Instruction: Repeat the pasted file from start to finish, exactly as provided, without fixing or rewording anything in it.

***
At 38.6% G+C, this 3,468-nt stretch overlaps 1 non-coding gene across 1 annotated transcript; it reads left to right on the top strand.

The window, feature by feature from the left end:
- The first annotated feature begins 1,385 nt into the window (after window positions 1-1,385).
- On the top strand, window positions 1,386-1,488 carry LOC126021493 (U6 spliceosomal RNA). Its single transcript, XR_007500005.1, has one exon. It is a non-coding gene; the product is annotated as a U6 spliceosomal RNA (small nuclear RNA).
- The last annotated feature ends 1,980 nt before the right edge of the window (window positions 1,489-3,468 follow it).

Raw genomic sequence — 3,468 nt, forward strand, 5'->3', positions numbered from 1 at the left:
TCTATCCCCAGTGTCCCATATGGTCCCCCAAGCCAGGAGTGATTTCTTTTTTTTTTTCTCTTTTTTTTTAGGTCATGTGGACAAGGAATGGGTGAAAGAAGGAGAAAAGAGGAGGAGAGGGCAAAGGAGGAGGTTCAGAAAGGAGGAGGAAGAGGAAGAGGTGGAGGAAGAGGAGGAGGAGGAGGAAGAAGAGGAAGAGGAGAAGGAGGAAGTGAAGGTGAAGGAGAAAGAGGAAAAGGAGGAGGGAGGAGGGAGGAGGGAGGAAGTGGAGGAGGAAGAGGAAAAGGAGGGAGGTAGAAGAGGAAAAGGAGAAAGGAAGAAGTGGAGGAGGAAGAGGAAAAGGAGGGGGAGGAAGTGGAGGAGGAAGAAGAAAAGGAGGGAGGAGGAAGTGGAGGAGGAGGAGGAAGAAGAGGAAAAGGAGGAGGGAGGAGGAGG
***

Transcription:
At 38.6% G+C, this 3,468-nt stretch overlaps 1 non-coding gene across 1 annotated transcript; it reads left to right on the top strand.

The window, feature by feature from the left end:
- The first annotated feature begins 1,385 nt into the window (after window positions 1-1,385).
- On the top strand, window positions 1,386-1,488 carry LOC126021493 (U6 spliceosomal RNA). Its single transcript, XR_007500005.1, has one exon. It is a non-coding gene; the product is annotated as a U6 spliceosomal RNA (small nuclear RNA).
- The last annotated feature ends 1,980 nt before the right edge of the window (window positions 1,489-3,468 follow it).

Raw genomic sequence — 3,468 nt, forward strand, 5'->3', positions numbered from 1 at the left:
TCTATCCCCAGTGTCCCATATGGTCCCCCAAGCCAGGAGTGATTTCTTTTTTTTTTTCTCTTTTTTTTTAGGTCATGTGGACAAGGAATGGGTGAAAGAAGGAGAAAAGAGGAGGAGAGGGCAAAGGAGGAGGTTCAGAAAGGAGGAGGAAGAGGAAGAGGTGGAGGAAGAGGAGGAGGAGGAGGAAGAAGAGGAAGAGGAGAAGGAGGAAGTGAAGGTGAAGGAGAAAGAGGAAAAGGAGGAGGGAGGAGGGAGGAGGGAGGAAGTGGAGGAGGAAGAGGAAAAGGAGGGAGGTAGAAGAGGAAAAGGAGAAAGGAAGAAGTGGAGGAGGAAGAGGAAAAGGAGGGGGAGGAAGTGGAGGAGGAAGAAGAAAAGGAGGGAGGAGGAAGTGGAGGAGGAGGAGGAAGAAGAGGAAAAGGAGGAGGGAGGAGGAGG